Erdogan calls Israel ‘terrorist state’

President Recep Tayyip Erdogan delivers a speech on Sunday at his ruling political party's conference in Sivas, central Turkey. (AP)
Updated 11 December 2017
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Erdogan calls Israel ‘terrorist state’

ISTANBUL: Turkish President Recep Tayyip Erdogan on Sunday described Israel as a “terrorist state” and vowed to use “all means to fight” against the US recognition of Jerusalem as the country’s capital.
“Palestine is an innocent victim... As for Israel, it is a terrorist state, yes, terrorist!” Erdogan said in a speech in the central city of Sivas.
“We will not abandon Jerusalem to the mercy of a state that kills children.”
His speech came days after US President Donald Trump recognized Jerusalem as the capital of Israel, angering Palestinians and sparking protests in Muslim and Arab countries.
Four Palestinians were killed and dozens injured in violence following the US announcement.
Rockets were fired from Gaza and Israeli warplanes carried out raids on the territory.
Erdogan earlier described the status of Jerusalem, whose eastern sector Palestinians see as the capital of their future state, as a “red line” for Muslims.
He called Trump’s declaration “null and void.”
The Turkish president has used his position as the current chairman of the Organization of Islamic Cooperation (OIC) to call a summit of the pan-Islamic group on Wednesday.
“We will show that applying the measure will not be as easy as that,” he added on Sunday.
During his speech, Erdogan held a picture of what he said was a 14-year-old Palestinian boy from Hebron, in the occupied West Bank, being dragged away by Israeli soldiers.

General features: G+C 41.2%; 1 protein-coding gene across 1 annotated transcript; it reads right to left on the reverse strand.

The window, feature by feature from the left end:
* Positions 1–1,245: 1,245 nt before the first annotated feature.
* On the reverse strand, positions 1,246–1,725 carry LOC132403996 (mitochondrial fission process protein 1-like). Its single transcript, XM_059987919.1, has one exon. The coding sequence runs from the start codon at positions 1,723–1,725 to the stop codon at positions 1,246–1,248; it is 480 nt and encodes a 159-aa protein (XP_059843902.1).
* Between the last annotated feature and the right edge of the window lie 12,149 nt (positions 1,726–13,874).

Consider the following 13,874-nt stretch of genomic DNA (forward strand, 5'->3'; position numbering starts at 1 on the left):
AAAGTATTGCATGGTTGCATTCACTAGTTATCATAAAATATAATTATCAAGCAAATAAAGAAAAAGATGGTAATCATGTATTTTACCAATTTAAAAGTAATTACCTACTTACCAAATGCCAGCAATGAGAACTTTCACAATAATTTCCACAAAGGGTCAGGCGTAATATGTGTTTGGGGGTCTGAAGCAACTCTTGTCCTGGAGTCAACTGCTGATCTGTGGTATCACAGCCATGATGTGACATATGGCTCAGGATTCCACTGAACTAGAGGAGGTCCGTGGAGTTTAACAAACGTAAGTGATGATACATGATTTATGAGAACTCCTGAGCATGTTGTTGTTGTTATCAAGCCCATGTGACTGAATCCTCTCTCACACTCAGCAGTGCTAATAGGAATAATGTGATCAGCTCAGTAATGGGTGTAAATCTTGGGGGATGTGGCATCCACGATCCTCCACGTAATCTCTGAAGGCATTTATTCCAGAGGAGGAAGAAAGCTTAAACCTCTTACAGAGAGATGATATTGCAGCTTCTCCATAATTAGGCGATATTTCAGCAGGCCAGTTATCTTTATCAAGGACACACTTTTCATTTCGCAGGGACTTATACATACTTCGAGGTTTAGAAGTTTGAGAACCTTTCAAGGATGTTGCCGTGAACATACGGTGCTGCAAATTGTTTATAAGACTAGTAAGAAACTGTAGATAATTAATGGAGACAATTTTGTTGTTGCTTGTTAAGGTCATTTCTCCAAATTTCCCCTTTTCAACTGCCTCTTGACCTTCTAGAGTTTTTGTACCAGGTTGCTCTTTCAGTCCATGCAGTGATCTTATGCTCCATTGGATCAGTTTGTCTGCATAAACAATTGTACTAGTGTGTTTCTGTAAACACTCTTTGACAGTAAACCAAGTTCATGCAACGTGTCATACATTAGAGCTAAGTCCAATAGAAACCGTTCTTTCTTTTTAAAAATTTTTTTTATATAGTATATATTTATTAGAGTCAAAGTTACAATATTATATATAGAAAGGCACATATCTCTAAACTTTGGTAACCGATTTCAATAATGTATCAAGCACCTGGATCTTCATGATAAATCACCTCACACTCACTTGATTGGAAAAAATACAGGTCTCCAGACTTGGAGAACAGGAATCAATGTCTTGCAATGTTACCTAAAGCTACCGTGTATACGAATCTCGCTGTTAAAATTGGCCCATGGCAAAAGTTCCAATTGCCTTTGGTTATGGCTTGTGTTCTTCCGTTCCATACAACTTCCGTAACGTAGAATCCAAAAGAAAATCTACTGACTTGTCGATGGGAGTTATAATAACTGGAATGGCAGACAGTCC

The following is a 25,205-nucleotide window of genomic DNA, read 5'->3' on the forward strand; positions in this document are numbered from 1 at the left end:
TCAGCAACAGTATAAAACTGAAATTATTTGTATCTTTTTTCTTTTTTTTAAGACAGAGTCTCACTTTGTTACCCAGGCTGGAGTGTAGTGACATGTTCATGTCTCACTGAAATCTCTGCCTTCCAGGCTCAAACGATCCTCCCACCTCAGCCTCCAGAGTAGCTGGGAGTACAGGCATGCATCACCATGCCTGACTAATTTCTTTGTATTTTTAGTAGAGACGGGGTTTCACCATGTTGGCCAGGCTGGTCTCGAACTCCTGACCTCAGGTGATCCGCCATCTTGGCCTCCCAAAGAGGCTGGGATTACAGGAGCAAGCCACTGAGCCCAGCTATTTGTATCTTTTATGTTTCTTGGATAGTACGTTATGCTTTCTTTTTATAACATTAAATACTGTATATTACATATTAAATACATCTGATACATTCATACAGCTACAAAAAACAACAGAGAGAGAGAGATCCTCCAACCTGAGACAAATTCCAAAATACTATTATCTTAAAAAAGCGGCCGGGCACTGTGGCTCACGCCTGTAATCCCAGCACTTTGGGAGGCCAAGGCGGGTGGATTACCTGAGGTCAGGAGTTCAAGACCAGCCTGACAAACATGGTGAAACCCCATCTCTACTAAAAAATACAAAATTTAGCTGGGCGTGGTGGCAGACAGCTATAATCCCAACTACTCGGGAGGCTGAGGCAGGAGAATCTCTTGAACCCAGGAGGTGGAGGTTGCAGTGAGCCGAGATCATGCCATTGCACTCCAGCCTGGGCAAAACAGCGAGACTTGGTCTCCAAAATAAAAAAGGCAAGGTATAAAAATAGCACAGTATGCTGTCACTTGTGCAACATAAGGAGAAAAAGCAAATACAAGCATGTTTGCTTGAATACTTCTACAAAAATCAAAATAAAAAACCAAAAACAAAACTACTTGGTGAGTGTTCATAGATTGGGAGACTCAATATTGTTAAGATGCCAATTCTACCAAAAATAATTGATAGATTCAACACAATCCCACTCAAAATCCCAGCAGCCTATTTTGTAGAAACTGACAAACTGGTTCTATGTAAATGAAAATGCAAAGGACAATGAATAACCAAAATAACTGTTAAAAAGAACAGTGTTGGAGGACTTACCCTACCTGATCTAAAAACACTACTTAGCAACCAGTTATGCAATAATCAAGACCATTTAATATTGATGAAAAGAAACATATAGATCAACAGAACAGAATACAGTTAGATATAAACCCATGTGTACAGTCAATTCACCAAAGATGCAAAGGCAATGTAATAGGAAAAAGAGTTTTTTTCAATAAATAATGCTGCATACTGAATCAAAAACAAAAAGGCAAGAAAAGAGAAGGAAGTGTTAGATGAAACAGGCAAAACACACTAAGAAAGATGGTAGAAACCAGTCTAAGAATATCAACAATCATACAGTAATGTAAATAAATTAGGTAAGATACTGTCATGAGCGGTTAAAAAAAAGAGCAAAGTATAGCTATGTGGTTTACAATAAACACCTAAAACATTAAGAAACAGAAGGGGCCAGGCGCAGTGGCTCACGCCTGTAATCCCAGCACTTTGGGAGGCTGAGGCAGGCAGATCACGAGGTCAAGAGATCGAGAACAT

Trump’s administration insisted on Sunday that its recognition of Jerusalem as the Israeli capital will help the cause of peace, with UN Ambassador Nikki Haley saying it will “move the ball forward.”
The new US stance, fiercely criticized by Palestinians, Arab leaders and others as gravely damaging any prospects for Middle East peace, has given rise to swelling protests across the region in recent days.
But Haley suggested that the fears are overblown.
She told CNN that Trump was the first US president to have the “courage” to make a move that she said many Americans and others around the world supported.
“When it comes to those people (who are) upset, we knew that was going to happen. But courage causes that... I strongly believe this is going to move the ball forward for the peace process.”
When a CNN interviewer asked repeatedly how the change would help the cause of peace, Haley suggested that it would simplify negotiations.
“Now they get to come together to decide what the borders look like, they get to decide the boundaries and they get to talk about how they want to see Jerusalem, going forward.
“All we did was say, ‘this is not something we’re going to allow to happen in the middle of your negotiations.’“
Critics of the US shift say it will have the opposite effect: It has long been US policy that the critically sensitive status of Jerusalem — claimed as capital by both Israelis and Palestinians — must be saved for the end of peace negotiations, not taken off the table at the start.


Gutted Syrian town begins modest reconstruction, street by street

Updated 27 min 42 sec ago
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Gutted Syrian town begins modest reconstruction, street by street

  • Mountains of rubble still block many of the main thoroughfares in Harasta, a town outside Damascus
  • After a blistering weeks-long assault, Syria’s government recaptured it in March

HARASTA, Syria: Khaled’s delicate hands were accustomed to cutting and styling hair in his Syrian hometown Harasta. Now, they’re hauling concrete and sweeping floors to repair homes ravaged by years of fighting.
Mountains of rubble still block many of the main thoroughfares in Harasta, a town outside Damascus held for nearly five years by armed rebels.
After a blistering weeks-long assault, Syria’s government recaptured it in March, and displaced families have been trickling back to check if their homes survived.